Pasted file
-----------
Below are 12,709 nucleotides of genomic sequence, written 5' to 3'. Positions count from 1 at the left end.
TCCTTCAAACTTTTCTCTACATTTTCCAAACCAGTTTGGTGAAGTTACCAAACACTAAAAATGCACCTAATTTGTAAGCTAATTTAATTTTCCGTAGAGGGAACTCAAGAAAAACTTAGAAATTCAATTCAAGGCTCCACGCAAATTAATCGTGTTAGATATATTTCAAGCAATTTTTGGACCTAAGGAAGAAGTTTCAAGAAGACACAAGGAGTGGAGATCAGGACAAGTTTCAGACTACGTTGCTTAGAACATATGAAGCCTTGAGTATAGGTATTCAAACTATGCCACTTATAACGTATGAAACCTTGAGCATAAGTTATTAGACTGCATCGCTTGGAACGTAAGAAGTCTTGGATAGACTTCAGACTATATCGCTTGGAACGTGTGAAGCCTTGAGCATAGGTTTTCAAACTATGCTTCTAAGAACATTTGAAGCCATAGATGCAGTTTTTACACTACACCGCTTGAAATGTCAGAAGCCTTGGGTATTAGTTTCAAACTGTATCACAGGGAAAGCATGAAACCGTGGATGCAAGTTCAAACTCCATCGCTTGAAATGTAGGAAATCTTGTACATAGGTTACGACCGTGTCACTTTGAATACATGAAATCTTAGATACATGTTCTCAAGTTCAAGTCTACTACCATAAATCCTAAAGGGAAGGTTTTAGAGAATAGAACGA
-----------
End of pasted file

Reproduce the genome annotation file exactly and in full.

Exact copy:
Below are 12,709 nucleotides of genomic sequence, written 5' to 3'. Positions count from 1 at the left end.
TCCTTCAAACTTTTCTCTACATTTTCCAAACCAGTTTGGTGAAGTTACCAAACACTAAAAATGCACCTAATTTGTAAGCTAATTTAATTTTCCGTAGAGGGAACTCAAGAAAAACTTAGAAATTCAATTCAAGGCTCCACGCAAATTAATCGTGTTAGATATATTTCAAGCAATTTTTGGACCTAAGGAAGAAGTTTCAAGAAGACACAAGGAGTGGAGATCAGGACAAGTTTCAGACTACGTTGCTTAGAACATATGAAGCCTTGAGTATAGGTATTCAAACTATGCCACTTATAACGTATGAAACCTTGAGCATAAGTTATTAGACTGCATCGCTTGGAACGTAAGAAGTCTTGGATAGACTTCAGACTATATCGCTTGGAACGTGTGAAGCCTTGAGCATAGGTTTTCAAACTATGCTTCTAAGAACATTTGAAGCCATAGATGCAGTTTTTACACTACACCGCTTGAAATGTCAGAAGCCTTGGGTATTAGTTTCAAACTGTATCACAGGGAAAGCATGAAACCGTGGATGCAAGTTCAAACTCCATCGCTTGAAATGTAGGAAATCTTGTACATAGGTTACGACCGTGTCACTTTGAATACATGAAATCTTAGATACATGTTCTCAAGTTCAAGTCTACTACCATAAATCCTAAAGGGAAGGTTTTAGAGAATAGAACGA